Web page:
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'I've been doing things with my hands all my life'

Private practitioner follows passion in music and visual arts

September 15, 2014
Dr. Martin Ters poses with one of his handmade guitars.
Strumming along: Dr. Martin Ters poses with one of his handmade guitars.
image of the back of one of Dr. Ters' guitars.
Special creation: Dr. Ters has traveled to Europe in search of just the right wood for his handmade guitars, the back of one shown here.
Dr. Ters' painted clocks
Time for some creativity: A multifaceted artist, Dr. Ters also created these painted clocks.
Louisville, Colo. —
Hands down, Dr. Martin Ters is one talented individual.

His hands, in fact, embody the main tool he plies in his career as a general dentist — and as a multifaceted artist: painter, woodworker, luthier and classical musician.

"I've been doing things with my hands all my life, making little wooden boats and airplanes that fly with radios and models of three-masted battleships from the 18th century," said Dr. Ters. "I've always liked wood and always liked to do something and create things."

He adds with a chuckle, "Dentistry is not enough."

Perhaps his most prevalent and time-consuming craft is his work as a luthier — or, in his case more precisely, guitar maker. He even built a website for his stringed creations —
Having played classical guitar since he was 10, Dr. Ters joined the Denver Classical Guitar Society and Boulder Guitar Society and marveled at some of the instruments fellow members owned.

"I thought, 'How does one get a guitar like this?' Then I realized that it can cost $25,000," he said. "I thought, 'Well, how about if I try to make one?' Then I found somebody who was teaching classes here in Arvada, and I signed up for it and made my first guitar. It was an acoustic guitar with the steel strings. It came out very nice. It actually came out better than the factory guitars."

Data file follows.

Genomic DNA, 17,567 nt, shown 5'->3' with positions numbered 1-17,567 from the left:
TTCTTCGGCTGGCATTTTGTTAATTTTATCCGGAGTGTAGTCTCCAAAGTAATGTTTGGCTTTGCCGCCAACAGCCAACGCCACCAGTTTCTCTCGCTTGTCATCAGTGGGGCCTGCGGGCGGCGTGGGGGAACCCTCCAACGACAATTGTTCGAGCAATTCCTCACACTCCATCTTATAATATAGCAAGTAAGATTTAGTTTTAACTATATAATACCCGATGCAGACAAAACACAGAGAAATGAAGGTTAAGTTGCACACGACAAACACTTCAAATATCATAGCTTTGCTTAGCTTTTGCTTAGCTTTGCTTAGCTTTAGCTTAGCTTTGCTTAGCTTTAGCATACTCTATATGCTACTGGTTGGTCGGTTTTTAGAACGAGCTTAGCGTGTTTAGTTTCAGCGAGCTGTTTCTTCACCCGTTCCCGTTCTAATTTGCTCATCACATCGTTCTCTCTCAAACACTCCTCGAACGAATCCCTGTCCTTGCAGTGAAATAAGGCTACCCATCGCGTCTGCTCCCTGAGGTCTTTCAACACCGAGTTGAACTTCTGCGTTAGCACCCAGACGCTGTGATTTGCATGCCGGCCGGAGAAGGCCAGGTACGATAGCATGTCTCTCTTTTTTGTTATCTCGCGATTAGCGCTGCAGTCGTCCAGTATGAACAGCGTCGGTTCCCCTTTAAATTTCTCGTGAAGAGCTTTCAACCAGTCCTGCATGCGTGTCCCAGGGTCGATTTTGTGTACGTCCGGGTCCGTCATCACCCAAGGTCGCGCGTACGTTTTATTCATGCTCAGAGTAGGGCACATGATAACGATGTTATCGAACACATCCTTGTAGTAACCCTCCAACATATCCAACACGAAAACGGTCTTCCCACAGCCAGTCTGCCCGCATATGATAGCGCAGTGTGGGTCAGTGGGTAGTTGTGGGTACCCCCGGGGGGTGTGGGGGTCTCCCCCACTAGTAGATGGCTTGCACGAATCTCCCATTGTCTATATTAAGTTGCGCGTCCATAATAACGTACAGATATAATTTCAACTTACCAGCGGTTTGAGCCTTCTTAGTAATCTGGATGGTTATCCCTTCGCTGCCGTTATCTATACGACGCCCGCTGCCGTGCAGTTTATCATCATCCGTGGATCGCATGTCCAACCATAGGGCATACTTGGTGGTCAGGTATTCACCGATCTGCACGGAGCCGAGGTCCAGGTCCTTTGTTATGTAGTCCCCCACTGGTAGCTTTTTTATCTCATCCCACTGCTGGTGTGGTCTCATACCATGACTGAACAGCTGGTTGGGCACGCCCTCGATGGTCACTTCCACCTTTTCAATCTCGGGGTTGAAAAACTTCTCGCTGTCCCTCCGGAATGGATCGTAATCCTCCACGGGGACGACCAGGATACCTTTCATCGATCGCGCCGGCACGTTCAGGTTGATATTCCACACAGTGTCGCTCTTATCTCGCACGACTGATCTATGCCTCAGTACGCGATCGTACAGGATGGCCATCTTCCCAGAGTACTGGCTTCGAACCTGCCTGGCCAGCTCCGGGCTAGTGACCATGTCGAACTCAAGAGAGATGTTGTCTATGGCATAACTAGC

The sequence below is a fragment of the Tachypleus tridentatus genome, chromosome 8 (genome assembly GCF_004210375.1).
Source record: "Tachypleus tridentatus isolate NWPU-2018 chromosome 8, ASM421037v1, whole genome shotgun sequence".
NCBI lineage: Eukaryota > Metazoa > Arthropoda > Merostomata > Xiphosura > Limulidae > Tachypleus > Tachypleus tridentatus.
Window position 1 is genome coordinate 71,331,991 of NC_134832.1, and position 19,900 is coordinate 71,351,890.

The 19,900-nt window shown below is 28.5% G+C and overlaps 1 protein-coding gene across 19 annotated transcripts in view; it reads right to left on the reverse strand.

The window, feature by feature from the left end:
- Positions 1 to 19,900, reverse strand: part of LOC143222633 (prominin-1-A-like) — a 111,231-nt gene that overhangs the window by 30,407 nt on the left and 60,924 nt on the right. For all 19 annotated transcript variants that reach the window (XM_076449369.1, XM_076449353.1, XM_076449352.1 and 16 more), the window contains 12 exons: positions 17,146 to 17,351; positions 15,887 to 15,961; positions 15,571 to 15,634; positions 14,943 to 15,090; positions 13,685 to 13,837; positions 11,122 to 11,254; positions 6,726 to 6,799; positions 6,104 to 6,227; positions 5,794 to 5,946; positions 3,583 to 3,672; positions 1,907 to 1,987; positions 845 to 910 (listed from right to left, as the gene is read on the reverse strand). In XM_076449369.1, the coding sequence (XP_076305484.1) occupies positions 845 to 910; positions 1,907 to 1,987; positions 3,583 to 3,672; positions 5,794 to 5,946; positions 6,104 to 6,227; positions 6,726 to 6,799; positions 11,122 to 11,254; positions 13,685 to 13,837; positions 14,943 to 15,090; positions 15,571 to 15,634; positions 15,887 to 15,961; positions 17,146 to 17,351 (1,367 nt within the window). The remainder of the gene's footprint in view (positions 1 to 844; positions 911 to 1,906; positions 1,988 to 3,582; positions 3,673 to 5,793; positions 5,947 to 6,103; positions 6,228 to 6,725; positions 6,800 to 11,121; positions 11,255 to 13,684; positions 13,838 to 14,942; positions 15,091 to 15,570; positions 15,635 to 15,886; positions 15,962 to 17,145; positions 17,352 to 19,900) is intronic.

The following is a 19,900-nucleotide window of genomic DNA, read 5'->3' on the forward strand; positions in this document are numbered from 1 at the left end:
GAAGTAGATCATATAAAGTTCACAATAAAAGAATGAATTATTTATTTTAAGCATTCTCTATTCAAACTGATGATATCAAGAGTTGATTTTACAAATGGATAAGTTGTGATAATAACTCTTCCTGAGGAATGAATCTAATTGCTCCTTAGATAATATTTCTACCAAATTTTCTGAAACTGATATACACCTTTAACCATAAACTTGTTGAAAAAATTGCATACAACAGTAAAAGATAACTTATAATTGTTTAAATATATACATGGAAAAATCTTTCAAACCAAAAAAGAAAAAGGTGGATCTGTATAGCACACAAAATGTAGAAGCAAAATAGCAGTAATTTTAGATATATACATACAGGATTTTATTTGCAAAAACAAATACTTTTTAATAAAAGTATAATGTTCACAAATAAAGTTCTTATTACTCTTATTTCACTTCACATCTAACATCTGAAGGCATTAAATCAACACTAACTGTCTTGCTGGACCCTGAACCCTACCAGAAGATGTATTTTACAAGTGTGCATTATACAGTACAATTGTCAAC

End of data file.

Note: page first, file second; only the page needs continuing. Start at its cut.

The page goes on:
Dr. Ters moonlights as a musician because, as he said, "It's kind of fun." He occasionally takes on gigs, playing his self-made guitars for senior citizens at local libraries and in retirement homes.

"Some of them pay a little money; some of them are free," he said. "But people are always saying, 'Come back and play!'"

Dr. Ters grew up in communist Czechoslovakia before defecting in 1986 to America, where he obtained political asylum to escape persecution. He said he saw dentistry as a noble profession and that's why he chose it. He first practiced in Czechoslovakia, where he was also an M.D., having practiced general medicine in the army as a young man.

"I really enjoyed it for a while until I realized that the communist government didn't really care about people," he said. "They just had their issues with numbers. The more fillings you did in an hour, the better dentist you were, and you were compensated for it. I was at the bottom of the line because I was slow and I was doing things the right way. My fillings didn't come out the next day, people bringing them in, in their hand, saying 'I got it yesterday, and, look, it's all gone.' My fillings were not falling out, and I was liked because of that by the people; and I was in trouble politically because of that."

Like his start in dentistry, his artistic interests also have roots in early days growing up in Europe.

His father was an artist and so was uncle who lived in France. His mother and sister are art teachers, he said.

His father also was an art conservationist, who renewed church frescos and statues, and Dr. Ters followed his father's lead.

Today, he has occasion to take on repair projects.

"A friend of mine is a periodontist here in Boulder," he said. "I just finished repairing his heirloom guitar that his father had. It was really trashed. I spent several months working on it. I like to do repairs, too.  I like to resurrect the instruments and bring the beauty where it was once lost — make it nice again. Just like teeth. Same thing. There's no difference."

But given a choice, Dr. Ters pursued dentistry for his day job. The profession provides the best of these worlds.  

"I think dentistry kind of put things together so I can still work with my hands and wear a white coat," he said with a laugh. "So it was one of the reasons I chose dentistry, because I like to fix things. I like to put things back together where decay over time and bacteria took it away from people. I just like to be able to restore things, so this is my calling."